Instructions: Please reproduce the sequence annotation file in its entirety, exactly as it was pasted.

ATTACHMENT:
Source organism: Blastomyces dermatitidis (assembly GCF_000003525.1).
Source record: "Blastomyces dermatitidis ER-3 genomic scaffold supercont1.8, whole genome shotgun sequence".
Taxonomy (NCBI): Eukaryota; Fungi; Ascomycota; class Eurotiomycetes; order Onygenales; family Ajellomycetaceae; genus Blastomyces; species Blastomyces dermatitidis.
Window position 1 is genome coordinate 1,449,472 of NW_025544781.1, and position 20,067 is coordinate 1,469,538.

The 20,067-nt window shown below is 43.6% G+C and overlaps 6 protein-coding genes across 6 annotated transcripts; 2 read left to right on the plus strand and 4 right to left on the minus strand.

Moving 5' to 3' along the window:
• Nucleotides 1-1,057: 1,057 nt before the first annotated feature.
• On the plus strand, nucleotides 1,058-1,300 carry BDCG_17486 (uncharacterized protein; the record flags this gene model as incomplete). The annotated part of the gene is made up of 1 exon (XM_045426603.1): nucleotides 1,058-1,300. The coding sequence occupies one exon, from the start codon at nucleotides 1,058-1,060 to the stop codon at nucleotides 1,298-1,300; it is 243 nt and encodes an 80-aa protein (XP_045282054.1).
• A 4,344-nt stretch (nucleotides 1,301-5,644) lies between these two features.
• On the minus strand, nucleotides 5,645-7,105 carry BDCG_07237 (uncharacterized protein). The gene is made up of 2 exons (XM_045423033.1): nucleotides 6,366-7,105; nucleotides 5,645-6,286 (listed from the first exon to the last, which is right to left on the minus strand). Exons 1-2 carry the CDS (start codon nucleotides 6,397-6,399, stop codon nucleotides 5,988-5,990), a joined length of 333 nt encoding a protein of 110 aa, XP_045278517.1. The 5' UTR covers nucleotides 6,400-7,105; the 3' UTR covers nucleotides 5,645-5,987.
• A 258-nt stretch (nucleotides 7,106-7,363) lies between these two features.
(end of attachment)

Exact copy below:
Source organism: Blastomyces dermatitidis (assembly GCF_000003525.1).
Source record: "Blastomyces dermatitidis ER-3 genomic scaffold supercont1.8, whole genome shotgun sequence".
Taxonomy (NCBI): Eukaryota; Fungi; Ascomycota; class Eurotiomycetes; order Onygenales; family Ajellomycetaceae; genus Blastomyces; species Blastomyces dermatitidis.
Window position 1 is genome coordinate 1,449,472 of NW_025544781.1, and position 20,067 is coordinate 1,469,538.

The 20,067-nt window shown below is 43.6% G+C and overlaps 6 protein-coding genes across 6 annotated transcripts; 2 read left to right on the plus strand and 4 right to left on the minus strand.

Moving 5' to 3' along the window:
• Nucleotides 1-1,057: 1,057 nt before the first annotated feature.
• On the plus strand, nucleotides 1,058-1,300 carry BDCG_17486 (uncharacterized protein; the record flags this gene model as incomplete). The annotated part of the gene is made up of 1 exon (XM_045426603.1): nucleotides 1,058-1,300. The coding sequence occupies one exon, from the start codon at nucleotides 1,058-1,060 to the stop codon at nucleotides 1,298-1,300; it is 243 nt and encodes an 80-aa protein (XP_045282054.1).
• A 4,344-nt stretch (nucleotides 1,301-5,644) lies between these two features.
• On the minus strand, nucleotides 5,645-7,105 carry BDCG_07237 (uncharacterized protein). The gene is made up of 2 exons (XM_045423033.1): nucleotides 6,366-7,105; nucleotides 5,645-6,286 (listed from the first exon to the last, which is right to left on the minus strand). Exons 1-2 carry the CDS (start codon nucleotides 6,397-6,399, stop codon nucleotides 5,988-5,990), a joined length of 333 nt encoding a protein of 110 aa, XP_045278517.1. The 5' UTR covers nucleotides 6,400-7,105; the 3' UTR covers nucleotides 5,645-5,987.
• A 258-nt stretch (nucleotides 7,106-7,363) lies between these two features.